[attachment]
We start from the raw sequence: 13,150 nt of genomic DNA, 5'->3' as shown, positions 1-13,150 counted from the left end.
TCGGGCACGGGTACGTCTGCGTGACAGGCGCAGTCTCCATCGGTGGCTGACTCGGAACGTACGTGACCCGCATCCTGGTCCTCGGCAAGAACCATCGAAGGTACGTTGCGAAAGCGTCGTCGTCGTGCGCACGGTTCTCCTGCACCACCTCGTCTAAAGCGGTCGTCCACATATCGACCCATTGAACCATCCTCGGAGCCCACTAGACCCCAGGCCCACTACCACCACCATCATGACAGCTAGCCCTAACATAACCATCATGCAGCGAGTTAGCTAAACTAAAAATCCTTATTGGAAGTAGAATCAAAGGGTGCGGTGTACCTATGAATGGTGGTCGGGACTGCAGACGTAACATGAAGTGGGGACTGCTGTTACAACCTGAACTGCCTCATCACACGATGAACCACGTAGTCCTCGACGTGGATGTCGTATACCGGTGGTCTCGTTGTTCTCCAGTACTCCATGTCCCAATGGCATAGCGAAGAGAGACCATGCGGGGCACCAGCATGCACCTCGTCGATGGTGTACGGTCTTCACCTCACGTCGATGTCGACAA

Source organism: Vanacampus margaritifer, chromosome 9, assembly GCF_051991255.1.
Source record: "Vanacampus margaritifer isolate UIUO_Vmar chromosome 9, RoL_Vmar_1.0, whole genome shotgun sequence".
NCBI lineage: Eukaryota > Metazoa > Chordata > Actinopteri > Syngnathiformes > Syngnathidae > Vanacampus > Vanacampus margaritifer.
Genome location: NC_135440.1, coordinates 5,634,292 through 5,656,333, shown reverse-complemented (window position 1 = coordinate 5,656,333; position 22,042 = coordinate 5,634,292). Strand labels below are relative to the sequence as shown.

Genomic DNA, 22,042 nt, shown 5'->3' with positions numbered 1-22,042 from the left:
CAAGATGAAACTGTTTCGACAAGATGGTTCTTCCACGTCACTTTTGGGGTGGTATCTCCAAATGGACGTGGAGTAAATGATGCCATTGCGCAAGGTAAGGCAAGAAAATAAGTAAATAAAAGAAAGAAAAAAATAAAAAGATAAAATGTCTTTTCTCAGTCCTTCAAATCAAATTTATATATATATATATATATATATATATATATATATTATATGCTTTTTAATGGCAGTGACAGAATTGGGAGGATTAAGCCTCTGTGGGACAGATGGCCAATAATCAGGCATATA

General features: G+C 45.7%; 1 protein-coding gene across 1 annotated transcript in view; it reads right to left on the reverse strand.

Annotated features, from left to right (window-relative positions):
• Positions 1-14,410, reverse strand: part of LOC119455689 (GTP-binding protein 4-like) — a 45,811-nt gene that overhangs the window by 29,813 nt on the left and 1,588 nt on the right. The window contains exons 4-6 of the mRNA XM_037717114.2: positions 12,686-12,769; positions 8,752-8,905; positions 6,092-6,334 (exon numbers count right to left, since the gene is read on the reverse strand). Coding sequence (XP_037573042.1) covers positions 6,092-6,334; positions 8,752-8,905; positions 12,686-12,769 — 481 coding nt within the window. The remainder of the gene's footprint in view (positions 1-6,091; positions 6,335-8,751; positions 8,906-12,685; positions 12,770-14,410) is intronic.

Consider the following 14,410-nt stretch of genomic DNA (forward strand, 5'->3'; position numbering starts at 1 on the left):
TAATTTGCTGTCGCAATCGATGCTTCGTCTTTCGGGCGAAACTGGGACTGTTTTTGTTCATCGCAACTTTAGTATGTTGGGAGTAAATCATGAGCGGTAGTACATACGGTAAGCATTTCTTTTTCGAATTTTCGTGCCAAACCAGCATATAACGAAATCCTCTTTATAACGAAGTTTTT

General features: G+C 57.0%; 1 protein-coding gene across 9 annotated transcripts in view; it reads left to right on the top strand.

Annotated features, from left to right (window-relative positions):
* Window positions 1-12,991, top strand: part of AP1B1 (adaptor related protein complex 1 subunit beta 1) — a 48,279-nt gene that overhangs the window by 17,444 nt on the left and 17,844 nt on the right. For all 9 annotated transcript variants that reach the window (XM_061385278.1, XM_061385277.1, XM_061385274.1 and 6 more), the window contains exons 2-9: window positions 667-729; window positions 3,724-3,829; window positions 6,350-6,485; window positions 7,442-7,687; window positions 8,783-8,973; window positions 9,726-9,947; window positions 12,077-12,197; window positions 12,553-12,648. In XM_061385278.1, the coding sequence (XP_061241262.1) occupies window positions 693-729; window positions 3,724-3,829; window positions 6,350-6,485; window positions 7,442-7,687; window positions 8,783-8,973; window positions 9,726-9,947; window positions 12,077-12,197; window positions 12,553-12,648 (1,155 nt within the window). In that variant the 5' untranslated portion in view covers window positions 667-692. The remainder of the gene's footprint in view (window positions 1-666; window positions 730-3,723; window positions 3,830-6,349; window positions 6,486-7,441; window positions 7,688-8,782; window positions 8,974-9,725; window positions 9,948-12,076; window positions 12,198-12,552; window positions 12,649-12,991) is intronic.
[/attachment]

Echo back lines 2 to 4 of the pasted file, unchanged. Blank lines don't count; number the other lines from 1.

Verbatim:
TCGGGCACGGGTACGTCTGCGTGACAGGCGCAGTCTCCATCGGTGGCTGACTCGGAACGTACGTGACCCGCATCCTGGTCCTCGGCAAGAACCATCGAAGGTACGTTGCGAAAGCGTCGTCGTCGTGCGCACGGTTCTCCTGCACCACCTCGTCTAAAGCGGTCGTCCACATATCGACCCATTGAACCATCCTCGGAGCCCACTAGACCCCAGGCCCACTACCACCACCATCATGACAGCTAGCCCTAACATAACCATCATGCAGCGAGTTAGCTAAACTAAAAATCCTTATTGGAAGTAGAATCAAAGGGTGCGGTGTACCTATGAATGGTGGTCGGGACTGCAGACGTAACATGAAGTGGGGACTGCTGTTACAACCTGAACTGCCTCATCACACGATGAACCACGTAGTCCTCGACGTGGATGTCGTATACCGGTGGTCTCGTTGTTCTCCAGTACTCCATGTCCCAATGGCATAGCGAAGAGAGACCATGCGGGGCACCAGCATGCACCTCGTCGATGGTGTACGGTCTTCACCTCACGTCGATGTCGACAA

Source organism: Vanacampus margaritifer, chromosome 9, assembly GCF_051991255.1.
Source record: "Vanacampus margaritifer isolate UIUO_Vmar chromosome 9, RoL_Vmar_1.0, whole genome shotgun sequence".